Broken Arrow's Brad Penny a money pitcher


Friday, October 24th 2003, 12:00 am
By: News On 6



MIAMI (AP) _ Brad Penny has become the Florida Marlins' money pitcher in the World Series.

Josh Beckett couldn't get the job done, beaten by Derek Jeter.

Carl Pavano was foiled by Florida's bullpen.

Penny, meanwhile, has shut down baseball's biggest spenders. He defeated the New York Yankees for the second time in less than a week, leading Florida to a 6-4 victory Thursday night that gave the Marlins a 3-2 World Series lead.

``It's a dream to pitch in the World Series, to beat a team like that,'' he said. ``You can't explain it.''

Faced with the pressure of baseball's greatest stage, Penny anted up. He's the only Florida starter to beat New York, and now he's done it twice.

He started slowly in the postseason, getting knocked out after four innings at San Francisco and two innings at Chicago. He was sent to the bullpen for a relief outing in between.

``Everybody wanted to get down on the guy,'' Marlins manager Jack McKeon said. ``We didn't.''

Then Penny got the victory in relief in Game 7 of the NL championship series at Chicago, and now he's beaten the Yankees twice.

``They got me a lead early,'' he said, ``and it's nice to go up there with a big lead.''

The 6-foot-4 right-hander from Oklahoma actually gave himself the lead, hitting a tiebreaking, two-run single in the second inning off Jose Contreras, who came in when back pain knocked David Wells out.

``Happened to be over the plate,'' Penny said. ``Happened to get lucky.''

On the mound, the 25-year-old limited the Yankees to just one unearned run over the first six innings, tying them up with high heat _ the type of smoke New York batters could hear whizz by but couldn't see.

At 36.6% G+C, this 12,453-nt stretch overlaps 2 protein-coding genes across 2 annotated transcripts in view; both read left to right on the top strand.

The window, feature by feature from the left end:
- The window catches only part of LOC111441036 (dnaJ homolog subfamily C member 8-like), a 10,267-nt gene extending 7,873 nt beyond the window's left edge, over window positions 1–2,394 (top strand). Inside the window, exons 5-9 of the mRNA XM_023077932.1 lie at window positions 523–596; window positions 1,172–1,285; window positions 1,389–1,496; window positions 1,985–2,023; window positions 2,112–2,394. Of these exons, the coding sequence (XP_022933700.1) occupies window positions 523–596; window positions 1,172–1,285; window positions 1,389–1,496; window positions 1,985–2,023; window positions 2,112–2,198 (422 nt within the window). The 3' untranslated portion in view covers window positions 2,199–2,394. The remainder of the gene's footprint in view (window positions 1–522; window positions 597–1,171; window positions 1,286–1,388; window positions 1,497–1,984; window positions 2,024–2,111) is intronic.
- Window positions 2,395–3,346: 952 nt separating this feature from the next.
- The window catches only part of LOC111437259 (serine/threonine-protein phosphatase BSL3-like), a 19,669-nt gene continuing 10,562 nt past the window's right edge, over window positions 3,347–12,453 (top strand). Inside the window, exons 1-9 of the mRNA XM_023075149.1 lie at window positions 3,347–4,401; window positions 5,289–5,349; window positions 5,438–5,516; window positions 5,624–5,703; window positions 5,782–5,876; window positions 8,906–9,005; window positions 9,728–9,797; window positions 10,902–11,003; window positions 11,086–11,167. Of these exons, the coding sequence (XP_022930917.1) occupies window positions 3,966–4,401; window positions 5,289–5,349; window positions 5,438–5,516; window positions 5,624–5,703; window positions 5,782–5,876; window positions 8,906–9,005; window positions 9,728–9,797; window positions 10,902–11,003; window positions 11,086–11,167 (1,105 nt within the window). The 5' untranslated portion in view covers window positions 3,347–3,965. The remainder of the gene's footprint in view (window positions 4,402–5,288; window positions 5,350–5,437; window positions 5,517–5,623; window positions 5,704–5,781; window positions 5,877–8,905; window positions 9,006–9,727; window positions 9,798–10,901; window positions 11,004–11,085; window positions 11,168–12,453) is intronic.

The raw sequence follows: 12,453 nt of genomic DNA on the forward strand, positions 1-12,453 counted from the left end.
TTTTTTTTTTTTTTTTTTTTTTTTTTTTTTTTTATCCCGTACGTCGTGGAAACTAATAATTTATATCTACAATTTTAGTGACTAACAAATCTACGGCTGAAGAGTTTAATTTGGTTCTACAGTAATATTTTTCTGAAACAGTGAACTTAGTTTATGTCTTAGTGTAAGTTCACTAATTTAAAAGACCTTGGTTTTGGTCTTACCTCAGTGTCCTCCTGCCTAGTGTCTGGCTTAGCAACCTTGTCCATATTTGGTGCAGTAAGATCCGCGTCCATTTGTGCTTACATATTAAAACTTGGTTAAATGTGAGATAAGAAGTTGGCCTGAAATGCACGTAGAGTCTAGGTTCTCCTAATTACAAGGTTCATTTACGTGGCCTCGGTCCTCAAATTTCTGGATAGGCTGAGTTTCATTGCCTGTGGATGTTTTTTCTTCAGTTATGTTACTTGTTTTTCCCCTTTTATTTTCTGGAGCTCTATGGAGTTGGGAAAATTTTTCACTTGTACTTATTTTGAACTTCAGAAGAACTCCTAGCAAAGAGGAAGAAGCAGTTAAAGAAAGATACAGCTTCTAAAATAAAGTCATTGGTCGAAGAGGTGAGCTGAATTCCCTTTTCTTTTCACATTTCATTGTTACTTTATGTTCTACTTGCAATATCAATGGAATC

He felt his task became easier when New York benched slumping Alfonso Soriano and injured Jason Giambi.

``It's definitely a little weight off my shoulders when you see both those guys not in the lineup,'' Penny said.

In the seventh, after New York got another run on three singles, he escaped a bases-loaded jam by getting Bernie Williams to fly out, pumping a fist and slapping his hand on his glove as he ran off the mound.

Penny pitched with a blister in the seventh, but it didn't slow him down. With a 99-mph fastball, he blew away Ruben Sierra, who came up as a pinch hitter with one out and runners at the corners. Sierra tied Game 4 with a two-run, two-out triple in the ninth.

He left after seven innings, allowing two runs and eight hits. By the time the game ended, he had a Band-Aid on the middle finger of his pitching hand.

``I didn't want it to get any worse in case I do need to throw an inning or two out of the bullpen,'' Penny said.

It was just 1 1/2 months ago that Penny's season seemed uncertain. He left a Sept. 12 start against Atlanta in the first inning after hyperextending his pitching elbow while warming up.

But he returned after an eight-day layoff and finished the regular season. Now he's 3-1 in the postseason, winning his last three decisions, a big reason the Marlins are one win from their second World Series title.

But he's not looking that far ahead. New York's next two starters, Andy Pettitte and Mike Mussina, have the Yankees' two wins.

``It was big,'' Penny said after Game 5 was over. ``If we lose the game, we have to go to New York and win two games against their two best guys. I don't think we're going to unravel. We're going to keep battling. We've got a great team with great character.''

Penny may get traded in the offseason. His salary was $1,875,000 this year, and the Marlins might not want to pay for the raise he's likely to get in arbitration.

But if the Marlins win it, their fans surely will keep a Penny in their thoughts.